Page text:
UFA has a rich history and has been a major contributor in helping to build the province of Alberta and in contributing to the farming culture of Canada. In telling the story of our past, we set the stage for UFA’s future as a strong and influential voice for the farmers of today and tomorrow.

In over 100 years of existence, the United Farmers of Alberta Co-operative has gone from its start as a small organization of farmers wanting to improve their way of life to becoming one of the largest agricultural supply and service cooperatives in Western Canada.

1909 – 1920

The beginning of the 20th century was a time of change in rural Alberta. Motor vehicles were rare and long distance communication was still handled by mail and telegraph. Rural families often felt isolated from their neighbours and the rest of the country.

In 1909, The Canadian Society of Equity and the Alberta Farmers Association joined forces to become the United Farmers of Alberta (UFA) with James Bower as its first president. UFA brought rural Albertans together to improve conditions for the agriculture business, bring modern conveniences to homes in rural areas and to provide Alberta farmers with a voice in shaping the province’s future.

UFA proved to be a progressive-thinking organization by permitting the UFA Women of Alberta to be formed under the same constitution as the UFA in 1912. Two years later, the constitution was amended to grant women full membership.

By 1918, membership was nearing 20,000. That year saw UFA institute co-operative buying of farm supplies for resale to members and the beginnings of a limited farm supply business which would grow to unexpected proportions over the decades to come.

1921 – 1935

World War I ended in 1919 and launched the roaring 20s. Telephone networks were in their infancy and the automobile was becoming a common sight in cities. In rural Alberta, those changes were yet to come.

In Alberta, the political mood was one of dissatisfaction with the existing political parties, prompting farmers to form their own. UFA entered the political arena and won 38 of 60 seats in the 1921 provincial election installing Herbert Greenfield, a Westlock farmer, as premier. That same year, UFA Women of Alberta leader Irene Parlby became the first woman MLA.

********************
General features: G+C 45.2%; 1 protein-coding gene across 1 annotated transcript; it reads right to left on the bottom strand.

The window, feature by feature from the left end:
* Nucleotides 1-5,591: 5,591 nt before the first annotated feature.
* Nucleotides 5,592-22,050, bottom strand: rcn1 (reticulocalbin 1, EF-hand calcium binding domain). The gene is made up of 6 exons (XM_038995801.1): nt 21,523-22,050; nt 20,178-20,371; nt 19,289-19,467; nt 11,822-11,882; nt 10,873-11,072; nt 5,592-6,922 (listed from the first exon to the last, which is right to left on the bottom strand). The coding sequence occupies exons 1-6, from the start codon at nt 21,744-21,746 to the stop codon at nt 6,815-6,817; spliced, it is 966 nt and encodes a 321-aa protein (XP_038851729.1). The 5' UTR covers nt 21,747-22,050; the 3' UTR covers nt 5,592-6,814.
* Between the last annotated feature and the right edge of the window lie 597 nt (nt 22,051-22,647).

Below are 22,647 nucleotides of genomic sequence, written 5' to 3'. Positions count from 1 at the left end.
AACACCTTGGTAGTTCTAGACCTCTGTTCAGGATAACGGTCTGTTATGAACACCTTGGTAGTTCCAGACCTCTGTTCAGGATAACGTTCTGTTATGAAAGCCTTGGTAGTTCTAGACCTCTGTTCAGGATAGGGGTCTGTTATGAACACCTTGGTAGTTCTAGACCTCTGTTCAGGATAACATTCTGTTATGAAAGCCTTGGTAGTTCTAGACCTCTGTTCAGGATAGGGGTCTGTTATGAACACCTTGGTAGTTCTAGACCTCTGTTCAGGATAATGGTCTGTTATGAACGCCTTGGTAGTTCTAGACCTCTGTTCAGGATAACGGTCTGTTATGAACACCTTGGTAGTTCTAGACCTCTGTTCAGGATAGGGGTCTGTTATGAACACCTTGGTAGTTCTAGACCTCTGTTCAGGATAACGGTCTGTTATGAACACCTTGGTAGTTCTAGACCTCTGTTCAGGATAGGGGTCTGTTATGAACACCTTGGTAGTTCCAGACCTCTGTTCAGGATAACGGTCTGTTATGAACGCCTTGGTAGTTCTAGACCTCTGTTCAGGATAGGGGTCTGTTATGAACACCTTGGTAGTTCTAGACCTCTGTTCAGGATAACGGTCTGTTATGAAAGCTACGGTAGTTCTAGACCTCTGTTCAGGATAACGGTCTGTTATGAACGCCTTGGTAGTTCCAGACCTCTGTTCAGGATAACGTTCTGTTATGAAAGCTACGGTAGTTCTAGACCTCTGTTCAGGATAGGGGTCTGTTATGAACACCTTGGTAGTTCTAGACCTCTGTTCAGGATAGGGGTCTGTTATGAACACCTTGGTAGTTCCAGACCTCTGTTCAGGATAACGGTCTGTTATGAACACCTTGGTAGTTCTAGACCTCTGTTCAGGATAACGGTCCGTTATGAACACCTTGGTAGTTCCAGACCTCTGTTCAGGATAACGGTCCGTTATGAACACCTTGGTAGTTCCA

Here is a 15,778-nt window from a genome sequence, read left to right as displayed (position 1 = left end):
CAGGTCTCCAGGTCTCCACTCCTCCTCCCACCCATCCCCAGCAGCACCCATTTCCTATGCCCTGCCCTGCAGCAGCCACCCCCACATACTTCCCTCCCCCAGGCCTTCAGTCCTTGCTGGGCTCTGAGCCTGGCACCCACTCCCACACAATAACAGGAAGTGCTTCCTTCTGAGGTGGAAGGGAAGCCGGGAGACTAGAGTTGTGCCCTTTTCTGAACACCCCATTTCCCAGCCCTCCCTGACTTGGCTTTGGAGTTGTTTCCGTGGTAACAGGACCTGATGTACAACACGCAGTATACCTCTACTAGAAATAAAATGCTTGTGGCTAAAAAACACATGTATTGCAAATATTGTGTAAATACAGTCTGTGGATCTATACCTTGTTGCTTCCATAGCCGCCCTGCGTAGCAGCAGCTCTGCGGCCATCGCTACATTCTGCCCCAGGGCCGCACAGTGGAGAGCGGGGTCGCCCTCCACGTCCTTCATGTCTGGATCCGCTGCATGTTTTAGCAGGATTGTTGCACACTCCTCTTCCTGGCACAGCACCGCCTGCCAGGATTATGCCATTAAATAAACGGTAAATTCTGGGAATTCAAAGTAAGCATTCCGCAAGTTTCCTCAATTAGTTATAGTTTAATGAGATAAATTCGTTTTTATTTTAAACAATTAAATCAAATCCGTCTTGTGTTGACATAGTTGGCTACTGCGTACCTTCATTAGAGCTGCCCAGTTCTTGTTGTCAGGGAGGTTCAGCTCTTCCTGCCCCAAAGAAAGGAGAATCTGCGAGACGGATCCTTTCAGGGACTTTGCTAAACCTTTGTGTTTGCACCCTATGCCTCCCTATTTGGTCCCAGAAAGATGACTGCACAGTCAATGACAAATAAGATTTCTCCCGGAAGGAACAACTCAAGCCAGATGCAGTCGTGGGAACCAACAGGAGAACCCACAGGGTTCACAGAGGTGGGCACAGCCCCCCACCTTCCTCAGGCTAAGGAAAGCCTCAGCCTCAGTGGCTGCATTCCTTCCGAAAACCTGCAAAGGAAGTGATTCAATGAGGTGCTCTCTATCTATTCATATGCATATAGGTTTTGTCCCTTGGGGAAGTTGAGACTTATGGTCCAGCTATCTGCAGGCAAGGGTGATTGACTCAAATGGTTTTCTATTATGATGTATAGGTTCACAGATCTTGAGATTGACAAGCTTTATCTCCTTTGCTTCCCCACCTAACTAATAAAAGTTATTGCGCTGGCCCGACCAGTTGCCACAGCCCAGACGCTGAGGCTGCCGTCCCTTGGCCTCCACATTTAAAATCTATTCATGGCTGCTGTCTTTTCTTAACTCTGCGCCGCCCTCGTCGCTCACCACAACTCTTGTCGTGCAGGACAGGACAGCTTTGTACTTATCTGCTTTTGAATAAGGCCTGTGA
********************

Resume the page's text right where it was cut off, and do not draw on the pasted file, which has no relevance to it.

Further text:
1935 – 1960

A new era in UFA history began in 1935 with the formation of a partnership with Maple Leaf Petroleum to distribute petroleum products exclusively to co-op members. This first entry into the petroleum business would prove to be a major turning point in the success of the company. In the first year of the agreement, 1.8 million gallons of fuel had been sold earning $12,000. UFA purchased Maple Leaf Petroleum for one million dollars in 1957.

Other developments during this time period included:

  • A state-of-the art UFA Head office and service station in Calgary that reflects UFA’s commitment to growth and modernization (1946).
  • Opening of the first farm supply store in Calgary (1954).
  • Establishment of a farm supply store in Edmonton to serve northern Alberta (1957).

UFA’s Petroleum and Farm Supply divisions would continue to play important roles in the expansion and success of the company in the coming decade.


The 1970s introduced us to the computer age with the introduction of the first “consumer” computers. The first mobile phones, which were larger in size than the average paperback novel, were introduced and Montreal hosted the summer Olympics.

The decade saw a steady increase in the mechanization of agriculture and fuel consumption. This led to new agreements with the UFA Petroleum Division to handle all of its Petroleum business from refinery gate to UFA Agencies.